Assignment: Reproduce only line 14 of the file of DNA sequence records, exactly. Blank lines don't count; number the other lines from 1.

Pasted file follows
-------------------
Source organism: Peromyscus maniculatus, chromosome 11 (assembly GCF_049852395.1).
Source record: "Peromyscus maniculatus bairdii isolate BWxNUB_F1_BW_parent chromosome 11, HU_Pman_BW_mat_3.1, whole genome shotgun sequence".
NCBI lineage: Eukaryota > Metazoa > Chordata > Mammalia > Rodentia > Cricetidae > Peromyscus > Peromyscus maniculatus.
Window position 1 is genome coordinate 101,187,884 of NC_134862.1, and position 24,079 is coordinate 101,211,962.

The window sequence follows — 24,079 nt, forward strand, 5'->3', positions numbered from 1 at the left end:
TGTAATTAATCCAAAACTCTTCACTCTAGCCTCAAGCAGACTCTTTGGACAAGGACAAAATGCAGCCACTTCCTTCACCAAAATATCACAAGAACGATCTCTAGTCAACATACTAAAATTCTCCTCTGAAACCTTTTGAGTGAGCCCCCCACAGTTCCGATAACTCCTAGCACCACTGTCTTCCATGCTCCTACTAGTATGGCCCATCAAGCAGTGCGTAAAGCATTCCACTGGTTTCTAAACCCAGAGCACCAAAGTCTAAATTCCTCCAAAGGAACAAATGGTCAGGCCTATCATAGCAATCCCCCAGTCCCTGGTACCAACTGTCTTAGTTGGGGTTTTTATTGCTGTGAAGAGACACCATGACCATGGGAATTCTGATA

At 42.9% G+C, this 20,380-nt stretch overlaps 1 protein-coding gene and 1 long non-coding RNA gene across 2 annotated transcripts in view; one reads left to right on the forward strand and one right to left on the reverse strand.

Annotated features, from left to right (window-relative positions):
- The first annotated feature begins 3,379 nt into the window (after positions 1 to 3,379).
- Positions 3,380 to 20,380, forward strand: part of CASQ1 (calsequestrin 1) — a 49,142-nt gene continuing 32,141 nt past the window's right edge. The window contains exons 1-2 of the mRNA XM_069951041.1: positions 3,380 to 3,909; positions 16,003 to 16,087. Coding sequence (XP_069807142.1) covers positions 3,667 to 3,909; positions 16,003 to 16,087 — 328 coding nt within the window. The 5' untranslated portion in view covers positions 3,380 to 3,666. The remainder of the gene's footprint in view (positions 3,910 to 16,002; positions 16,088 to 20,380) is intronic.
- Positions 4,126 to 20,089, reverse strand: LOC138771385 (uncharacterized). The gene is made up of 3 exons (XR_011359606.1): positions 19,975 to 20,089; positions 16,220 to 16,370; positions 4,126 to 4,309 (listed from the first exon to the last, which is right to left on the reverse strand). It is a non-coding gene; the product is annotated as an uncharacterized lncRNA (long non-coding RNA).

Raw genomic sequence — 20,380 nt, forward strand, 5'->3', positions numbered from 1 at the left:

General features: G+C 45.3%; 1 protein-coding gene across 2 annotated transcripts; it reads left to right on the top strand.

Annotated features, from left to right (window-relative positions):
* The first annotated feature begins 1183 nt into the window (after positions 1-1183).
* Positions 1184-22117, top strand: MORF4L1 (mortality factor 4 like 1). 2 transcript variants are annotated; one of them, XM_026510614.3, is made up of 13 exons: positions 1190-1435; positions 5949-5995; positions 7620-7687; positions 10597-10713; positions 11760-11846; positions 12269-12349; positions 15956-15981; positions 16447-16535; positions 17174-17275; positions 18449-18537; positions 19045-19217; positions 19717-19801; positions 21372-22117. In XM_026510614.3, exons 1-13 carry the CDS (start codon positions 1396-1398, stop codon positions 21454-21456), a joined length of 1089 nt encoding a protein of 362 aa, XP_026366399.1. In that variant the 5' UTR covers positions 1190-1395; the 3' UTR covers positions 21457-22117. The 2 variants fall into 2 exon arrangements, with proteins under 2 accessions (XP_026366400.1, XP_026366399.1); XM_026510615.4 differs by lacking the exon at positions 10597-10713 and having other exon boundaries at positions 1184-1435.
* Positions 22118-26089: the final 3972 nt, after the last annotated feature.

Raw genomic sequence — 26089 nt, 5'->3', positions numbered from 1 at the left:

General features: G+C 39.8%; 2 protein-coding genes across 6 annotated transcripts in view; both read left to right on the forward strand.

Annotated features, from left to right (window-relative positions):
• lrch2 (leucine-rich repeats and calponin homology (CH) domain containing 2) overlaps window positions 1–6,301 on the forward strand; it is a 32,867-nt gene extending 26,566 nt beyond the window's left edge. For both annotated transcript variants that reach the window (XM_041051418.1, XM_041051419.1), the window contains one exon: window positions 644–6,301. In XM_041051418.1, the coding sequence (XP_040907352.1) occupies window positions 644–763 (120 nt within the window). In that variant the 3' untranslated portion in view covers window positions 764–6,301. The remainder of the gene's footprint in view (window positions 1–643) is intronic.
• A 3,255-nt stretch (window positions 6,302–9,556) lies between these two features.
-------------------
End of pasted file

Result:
Annotated features, from left to right (window-relative positions):